C.M. MAYO:  You managed to keep straight several generations of a sprawling family. I can only begin to imagine how much work it must have been just to keep your research in order! For readers who may be working on their own opus, can you offer your best organizational tip? 
CAROLINA CASTILLO CRIMM: Any genealogical study that covers several generations is challenging. Rather than just tracing one line, where one can safely ignore all but one of the children of each generation, I created a large wall chart with all of the various children, each of their spouses, and their descendants. Where it gets complicated is with the families of the in-laws who are equally important as brothers- or sisters-in-laws. More charts, more wall space. 
As anyone in South Texas will tell you: “Todos somos primos.”* And it is true. Once you connect in-laws and godparents, the network of relations is truly a Gordian knot. I found out, to my surprise, that my Castillo family who lived in the Refugio area from the 1790s to the 1870s, were distantly related to the de León family as well.

*We're all cousins.
C.M. MAYO: Your book came out in 2003. What are the reactions that surprised you, and what are the ones that gratified you?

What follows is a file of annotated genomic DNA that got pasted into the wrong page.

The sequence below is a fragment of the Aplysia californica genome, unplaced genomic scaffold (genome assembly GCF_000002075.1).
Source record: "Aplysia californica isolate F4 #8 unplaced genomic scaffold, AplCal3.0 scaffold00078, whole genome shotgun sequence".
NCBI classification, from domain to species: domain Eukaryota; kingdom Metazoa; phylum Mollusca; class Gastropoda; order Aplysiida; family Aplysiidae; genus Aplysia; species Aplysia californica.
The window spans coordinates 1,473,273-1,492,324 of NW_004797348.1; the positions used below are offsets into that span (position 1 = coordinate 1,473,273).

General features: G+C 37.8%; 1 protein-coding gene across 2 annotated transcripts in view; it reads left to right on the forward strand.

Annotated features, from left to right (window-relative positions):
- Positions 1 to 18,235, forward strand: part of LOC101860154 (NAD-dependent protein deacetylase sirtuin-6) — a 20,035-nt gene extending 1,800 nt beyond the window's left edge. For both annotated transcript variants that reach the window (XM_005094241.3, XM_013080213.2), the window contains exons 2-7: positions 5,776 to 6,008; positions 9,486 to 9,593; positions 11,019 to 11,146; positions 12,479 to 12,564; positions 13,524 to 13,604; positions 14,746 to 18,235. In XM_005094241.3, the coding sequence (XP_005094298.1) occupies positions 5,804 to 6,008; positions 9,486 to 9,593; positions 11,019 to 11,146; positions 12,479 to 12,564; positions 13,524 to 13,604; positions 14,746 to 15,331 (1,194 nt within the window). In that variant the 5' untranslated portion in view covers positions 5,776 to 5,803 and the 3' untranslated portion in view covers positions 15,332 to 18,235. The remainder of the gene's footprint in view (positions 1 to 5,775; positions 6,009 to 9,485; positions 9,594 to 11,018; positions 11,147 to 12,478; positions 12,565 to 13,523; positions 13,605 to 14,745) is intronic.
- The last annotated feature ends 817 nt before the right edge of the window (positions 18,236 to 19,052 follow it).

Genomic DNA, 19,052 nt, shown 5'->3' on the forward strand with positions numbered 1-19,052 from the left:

CAROLINA CASTILLO CRIMM: I was very pleased to receive several awards from the Sons of the Republic of Texas, from the San Antonio Conservancy, and from the Catholic scholars. To have Arnoldo de León say such kind things about the book was a real honor. 
I should probably not have been surprised to find that some Tejano scholars were opposed to my book. They felt that a blonde Gringa should not be writing books about Mexican land loss. I don’t “pass” since I don’t look Hispanic. I had a rather heated altercation with one of my colleagues at a conference about whether I understood how difficult it had been for Mexicans in Texas at the time. They were certain I was just another do-gooder Anglo trying to put a better light on the challenges facing Tejanos during the 1800s and their survival in spite of the difficulties. I was glad to be able to prove them wrong. 
In the course of my research, I had learned that my Castillo family had lost their Refugio land in an 1870s court case to a (now) wealthy Texan family. A gunfight resulted in which one of the Anglos was shot. A lynch mob was formed and the Castillo brothers had to make a run for the border to avoid the noose. The Castillo family left Texas and lost their land. Some say it was sold, others that it was stolen. They reestablished a large ranch outside Reynosa at Charco Escondido on the Mexican side and continued to prosper as ranchers until the Mexican Revolution when they returned to the United States. So, yes, I may not look Mexican, but my family does understand land loss.